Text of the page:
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Technical FAQ: Duplicating position on a new bike

  • By Lennard Zinn
  • Published May. 8, 2007
  • Updated Feb. 24, 2011 at 7:45 PM EST

Dear Lennard,
I have spent a couple of years “tinkering” with my position on the bike. I feel like my position is now as close to perfect as possible. I am now worried that if I change shoes or damage my bike, etc. that I am going to lose my “perfect position.” What measurements shouldI record in order to duplicate my current setup on a new bike in the future? Also, I currently wear Sidi cycling shoes. How difficult is it to duplicate my cleat placement on a different manufacturer’s shoes if I choose to switch brands in the future?
-Ryan

Dear Ryan,
This is a perfect question for me, because I have a lot of bikes as well as a lot of cycling shoes (my wife used to call me “Imelda” because of it!).
You need to record:

1. Seat height (from bottom bracket to top of saddle if the cranks are all the same length; if crank length varies, then from pedal to top of saddle when the crank is lined up with the seat tube)
2. Saddle setback relative to the bottom bracket. I drop a plumb line from the saddle nose and measure horizontally from it to the bottom bracket center (mark where the line passes the chainring, rather than trying to measure from the line itself, which can move). If the cranks are not the same length,you need to factor that into the saddle fore-aft position (i.e., if the crank is 5mm longer, then the saddle should be 5mm further forward relative to the bottom bracket center).
3. Relative heights of saddle and bar (measure from the floor up to the top of the saddle and the top of the bar and find the difference)
4. Saddle to bar center (easy if saddles are all the same; if not, measure from lots of different points on the old and new saddles totry and establish an average position)
5. Saddle angle (for me that’s easy, as I level them with a three-foot level)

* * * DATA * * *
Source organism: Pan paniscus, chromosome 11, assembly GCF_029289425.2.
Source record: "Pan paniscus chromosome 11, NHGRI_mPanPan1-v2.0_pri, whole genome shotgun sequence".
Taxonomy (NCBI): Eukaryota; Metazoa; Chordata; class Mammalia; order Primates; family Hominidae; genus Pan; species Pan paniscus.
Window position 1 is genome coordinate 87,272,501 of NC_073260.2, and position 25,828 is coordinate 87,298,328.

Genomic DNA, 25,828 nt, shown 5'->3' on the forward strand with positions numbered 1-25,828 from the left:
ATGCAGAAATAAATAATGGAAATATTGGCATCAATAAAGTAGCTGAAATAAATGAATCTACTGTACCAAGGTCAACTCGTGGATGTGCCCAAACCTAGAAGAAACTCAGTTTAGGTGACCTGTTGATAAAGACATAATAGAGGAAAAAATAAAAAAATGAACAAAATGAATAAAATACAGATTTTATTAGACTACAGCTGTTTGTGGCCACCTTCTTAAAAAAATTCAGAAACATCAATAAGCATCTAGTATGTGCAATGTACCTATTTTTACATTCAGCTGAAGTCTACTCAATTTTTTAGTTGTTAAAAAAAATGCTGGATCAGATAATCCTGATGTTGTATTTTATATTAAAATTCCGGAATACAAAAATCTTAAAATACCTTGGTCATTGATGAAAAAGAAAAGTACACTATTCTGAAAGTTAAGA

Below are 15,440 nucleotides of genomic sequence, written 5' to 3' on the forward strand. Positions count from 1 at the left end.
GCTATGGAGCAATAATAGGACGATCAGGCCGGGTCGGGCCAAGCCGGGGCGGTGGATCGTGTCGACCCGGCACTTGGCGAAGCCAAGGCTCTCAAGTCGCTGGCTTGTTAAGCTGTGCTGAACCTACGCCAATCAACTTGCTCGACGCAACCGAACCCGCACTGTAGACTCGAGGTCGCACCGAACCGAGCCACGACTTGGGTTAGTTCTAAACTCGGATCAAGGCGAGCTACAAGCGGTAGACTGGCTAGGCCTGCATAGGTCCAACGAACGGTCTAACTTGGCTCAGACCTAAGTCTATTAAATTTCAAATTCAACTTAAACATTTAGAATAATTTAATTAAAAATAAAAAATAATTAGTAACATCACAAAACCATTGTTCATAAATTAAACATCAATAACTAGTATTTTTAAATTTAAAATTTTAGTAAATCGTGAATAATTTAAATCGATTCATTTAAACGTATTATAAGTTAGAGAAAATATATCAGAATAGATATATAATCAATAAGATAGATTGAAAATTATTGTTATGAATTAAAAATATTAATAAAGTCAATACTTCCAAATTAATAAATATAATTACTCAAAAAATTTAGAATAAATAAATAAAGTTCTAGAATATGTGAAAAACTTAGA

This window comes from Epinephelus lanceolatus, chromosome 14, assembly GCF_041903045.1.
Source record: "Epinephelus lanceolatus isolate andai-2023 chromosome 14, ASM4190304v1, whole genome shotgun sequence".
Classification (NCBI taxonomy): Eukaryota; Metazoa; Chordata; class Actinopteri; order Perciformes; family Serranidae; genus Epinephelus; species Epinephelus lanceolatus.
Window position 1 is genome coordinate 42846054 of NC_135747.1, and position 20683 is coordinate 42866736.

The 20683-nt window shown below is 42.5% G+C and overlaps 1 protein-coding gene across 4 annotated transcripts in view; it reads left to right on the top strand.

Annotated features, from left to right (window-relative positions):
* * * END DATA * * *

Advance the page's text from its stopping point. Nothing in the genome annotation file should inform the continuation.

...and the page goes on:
6. Bar width
7. Brake lever position on the bar

As for shoe cleat position, I actually drill a hole in the she soles under the cleat to measure the sole thicknesses and take that into account withsaddle height. Usually, though, it is so close that it is not worth worrying about. I have about ten pairs of shoes that are so close in thickness thatI can use them interchangeably and not notice anything. I place the cleats the same distance from the heel in all shoes, accounting for thick logos or other plastic on the back of some shoes. And the cleat’s rotational position must of course be the same for all shoes — make a jig, or hold them up the each other, cleat to cleat, and eyeball the cleat alignment.
-Lennard

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Lennard Zinn

Lennard Zinn

Our longtime technical writer joined VeloNews in 1987. He is also a framebuilder, a former U.S. National Team rider, and author of many bicycle books, including Zinn and the Art of Mountain Bike Maintenance and Zinn and the Art of Road Bike Maintenance, as well as Zinn and the Art of Triathlon Bikes and Zinn's Cycling Primer: Maintenance Tips and Skill Building for Cyclists. He holds a Bachelor’s degree in physics from Colorado College. Readers can send brief technical questions to Ask LZ.

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